Wednesday, October 2, 2013

Hit Man by Lawrence Block

I really couldn't help but like John Paul Keller who is introduced by Lawrence Block in Hit Man (1998). Known simply as Keller, he lives a bachelor's life in New York City. He eats breakfast at a little diner in his neighborhood. He sometimes visits the zoo. He works the crossword puzzle in The New York Times

Keller is such a low-key character it is difficult to remember that he is a professional assassin!  He is not vengeful or hateful, it's just that he has chosen an unusual career path. In each episode or chapter the reader learns a bit more about this somewhat complicated and wistful man. It is never explained in this first book how he came to be an assassin which makes him all the more mysterious.

His contacts for contracts are an unnamed fellow referred to as 'the old man' who lives in White Plains and his assistant Dot. It is Dot who calls Keller to send him on his travels about the country to "take care of things" for the latest client. He likes to picture himself living in some of the towns that he visits. But after the job is finished, he always returns to his apartment in the city to await another phone call.

Lawrence has Keller dispatch his victims in just a sentence or two so for a novel that is made up of episodes about killing there is very little of it that goes on. Mostly we learn how cleverly Keller sets up his victims and how he spends his days in your average motel, eating alone in your average restaurants, and not making himself too visible.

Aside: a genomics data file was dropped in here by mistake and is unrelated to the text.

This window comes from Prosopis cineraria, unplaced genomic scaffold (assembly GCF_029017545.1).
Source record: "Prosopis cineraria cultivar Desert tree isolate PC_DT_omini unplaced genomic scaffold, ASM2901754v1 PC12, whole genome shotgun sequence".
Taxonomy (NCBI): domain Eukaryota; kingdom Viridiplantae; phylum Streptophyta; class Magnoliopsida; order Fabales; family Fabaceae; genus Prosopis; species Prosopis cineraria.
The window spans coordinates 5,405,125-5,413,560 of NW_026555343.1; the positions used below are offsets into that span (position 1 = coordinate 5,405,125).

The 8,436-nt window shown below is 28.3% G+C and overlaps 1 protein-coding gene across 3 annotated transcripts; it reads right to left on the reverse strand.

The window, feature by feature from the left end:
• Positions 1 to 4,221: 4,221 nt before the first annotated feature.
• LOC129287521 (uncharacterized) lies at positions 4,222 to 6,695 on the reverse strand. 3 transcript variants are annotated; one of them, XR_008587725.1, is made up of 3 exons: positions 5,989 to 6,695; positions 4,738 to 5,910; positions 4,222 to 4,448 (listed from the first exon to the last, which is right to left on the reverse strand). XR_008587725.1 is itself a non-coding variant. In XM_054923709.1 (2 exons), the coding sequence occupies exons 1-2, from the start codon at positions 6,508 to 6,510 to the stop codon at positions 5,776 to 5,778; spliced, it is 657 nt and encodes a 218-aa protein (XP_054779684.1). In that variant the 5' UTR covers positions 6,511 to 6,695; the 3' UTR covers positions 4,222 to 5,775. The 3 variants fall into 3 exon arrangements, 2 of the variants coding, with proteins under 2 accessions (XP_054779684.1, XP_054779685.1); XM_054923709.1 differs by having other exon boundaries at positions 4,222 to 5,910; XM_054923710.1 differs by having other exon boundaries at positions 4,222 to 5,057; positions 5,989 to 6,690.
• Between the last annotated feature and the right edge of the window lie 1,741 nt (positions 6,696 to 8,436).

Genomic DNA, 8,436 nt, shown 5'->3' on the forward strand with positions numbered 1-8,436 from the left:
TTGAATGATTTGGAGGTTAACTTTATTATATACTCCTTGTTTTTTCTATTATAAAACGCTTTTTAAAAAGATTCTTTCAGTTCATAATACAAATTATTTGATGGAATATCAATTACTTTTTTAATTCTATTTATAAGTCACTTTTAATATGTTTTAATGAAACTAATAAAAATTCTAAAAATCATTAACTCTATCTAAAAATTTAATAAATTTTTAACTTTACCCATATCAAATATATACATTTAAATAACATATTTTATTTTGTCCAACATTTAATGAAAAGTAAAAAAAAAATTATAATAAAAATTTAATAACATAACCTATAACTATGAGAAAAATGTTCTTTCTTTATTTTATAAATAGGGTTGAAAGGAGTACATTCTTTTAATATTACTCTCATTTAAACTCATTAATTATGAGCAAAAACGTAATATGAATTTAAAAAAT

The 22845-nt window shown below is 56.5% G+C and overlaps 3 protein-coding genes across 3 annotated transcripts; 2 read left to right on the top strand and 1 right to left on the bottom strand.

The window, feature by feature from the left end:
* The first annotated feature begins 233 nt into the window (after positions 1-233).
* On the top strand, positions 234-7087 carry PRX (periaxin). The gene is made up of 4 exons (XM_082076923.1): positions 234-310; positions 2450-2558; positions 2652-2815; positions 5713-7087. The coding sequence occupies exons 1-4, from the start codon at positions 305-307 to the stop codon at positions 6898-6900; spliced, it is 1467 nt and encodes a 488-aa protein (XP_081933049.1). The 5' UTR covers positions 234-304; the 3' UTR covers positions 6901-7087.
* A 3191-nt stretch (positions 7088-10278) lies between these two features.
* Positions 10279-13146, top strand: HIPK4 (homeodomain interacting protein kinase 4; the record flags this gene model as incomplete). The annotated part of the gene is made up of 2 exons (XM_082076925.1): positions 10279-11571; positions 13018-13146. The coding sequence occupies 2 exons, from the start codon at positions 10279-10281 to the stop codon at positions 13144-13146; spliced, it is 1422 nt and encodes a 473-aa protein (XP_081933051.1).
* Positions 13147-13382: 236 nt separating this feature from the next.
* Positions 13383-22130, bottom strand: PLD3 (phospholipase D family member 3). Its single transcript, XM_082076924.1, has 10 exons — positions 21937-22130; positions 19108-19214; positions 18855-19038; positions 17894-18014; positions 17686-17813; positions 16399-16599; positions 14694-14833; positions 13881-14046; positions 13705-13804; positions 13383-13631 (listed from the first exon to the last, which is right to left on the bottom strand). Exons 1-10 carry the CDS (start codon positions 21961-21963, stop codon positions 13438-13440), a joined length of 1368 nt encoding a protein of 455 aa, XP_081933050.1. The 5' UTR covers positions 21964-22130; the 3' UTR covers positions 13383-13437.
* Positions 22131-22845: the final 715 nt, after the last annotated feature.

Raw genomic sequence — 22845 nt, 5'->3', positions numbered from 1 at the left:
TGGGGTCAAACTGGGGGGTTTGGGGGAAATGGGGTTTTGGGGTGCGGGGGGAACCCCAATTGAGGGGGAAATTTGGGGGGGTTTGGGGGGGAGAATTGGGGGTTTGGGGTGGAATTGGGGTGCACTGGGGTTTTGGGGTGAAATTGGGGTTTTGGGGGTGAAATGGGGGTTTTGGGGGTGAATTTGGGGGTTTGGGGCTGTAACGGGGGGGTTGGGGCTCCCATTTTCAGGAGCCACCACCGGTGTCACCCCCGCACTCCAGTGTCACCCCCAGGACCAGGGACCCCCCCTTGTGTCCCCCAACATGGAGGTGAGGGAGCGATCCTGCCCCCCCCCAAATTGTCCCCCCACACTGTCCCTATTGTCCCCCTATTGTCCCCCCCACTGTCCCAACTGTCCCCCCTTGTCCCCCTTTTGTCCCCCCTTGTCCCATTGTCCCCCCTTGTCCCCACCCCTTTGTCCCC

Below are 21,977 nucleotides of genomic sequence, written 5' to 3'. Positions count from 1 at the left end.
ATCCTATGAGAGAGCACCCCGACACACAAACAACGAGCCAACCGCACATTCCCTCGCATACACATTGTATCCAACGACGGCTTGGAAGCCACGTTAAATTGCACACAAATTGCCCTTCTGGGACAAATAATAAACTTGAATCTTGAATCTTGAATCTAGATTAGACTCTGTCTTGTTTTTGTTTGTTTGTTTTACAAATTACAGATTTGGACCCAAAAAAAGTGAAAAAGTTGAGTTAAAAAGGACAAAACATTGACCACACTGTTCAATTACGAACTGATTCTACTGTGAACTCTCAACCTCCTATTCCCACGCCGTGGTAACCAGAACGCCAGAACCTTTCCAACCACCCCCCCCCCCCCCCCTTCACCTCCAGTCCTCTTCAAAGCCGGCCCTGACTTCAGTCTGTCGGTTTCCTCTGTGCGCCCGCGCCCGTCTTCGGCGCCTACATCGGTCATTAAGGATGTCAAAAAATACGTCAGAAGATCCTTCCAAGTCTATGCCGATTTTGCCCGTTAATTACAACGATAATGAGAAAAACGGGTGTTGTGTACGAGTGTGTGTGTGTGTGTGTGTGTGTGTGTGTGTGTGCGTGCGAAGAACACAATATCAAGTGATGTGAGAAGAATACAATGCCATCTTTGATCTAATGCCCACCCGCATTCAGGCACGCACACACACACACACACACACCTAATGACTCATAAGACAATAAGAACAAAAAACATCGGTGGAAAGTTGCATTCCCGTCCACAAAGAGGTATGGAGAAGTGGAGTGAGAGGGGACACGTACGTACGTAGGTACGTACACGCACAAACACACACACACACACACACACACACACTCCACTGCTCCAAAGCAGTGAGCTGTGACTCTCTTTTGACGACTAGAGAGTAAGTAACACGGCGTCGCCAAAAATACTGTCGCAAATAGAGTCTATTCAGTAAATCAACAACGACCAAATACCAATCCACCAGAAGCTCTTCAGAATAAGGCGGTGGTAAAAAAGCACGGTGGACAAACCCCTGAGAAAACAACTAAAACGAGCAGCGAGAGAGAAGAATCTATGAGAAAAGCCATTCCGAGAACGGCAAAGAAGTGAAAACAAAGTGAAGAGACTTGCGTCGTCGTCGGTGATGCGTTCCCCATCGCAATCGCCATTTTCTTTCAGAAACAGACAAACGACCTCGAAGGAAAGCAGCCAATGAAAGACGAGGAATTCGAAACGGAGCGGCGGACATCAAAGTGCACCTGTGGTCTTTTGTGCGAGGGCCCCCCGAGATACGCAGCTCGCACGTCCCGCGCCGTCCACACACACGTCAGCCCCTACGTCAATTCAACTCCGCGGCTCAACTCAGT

Sometimes his plans go awry, but he thinks on his feet and somehow the jobs always get done  - just maybe not how he thought they would. 

At one point he begins therapy but that doesn't work out too well for him or the therapist. He and Dot, really his only friend, have pleasant conversations about life over glasses of iced tea or lemonade. At one point she convinces him that he needs to find a hobby and he throws himself into his childhood passion for stamp collecting.  The reader gets quite a lesson in philately pursuits as Keller becomes engrossed in this pastime.

There are three more episodic novels in the series: Hit List, Hit Parade, and Hit Me (that was published this year) and then a full-length novel, Hit and Run. My library has them all in e-book editions which is a hit with me...

I am keeping Keller on my list. I just hope I never end up on his!

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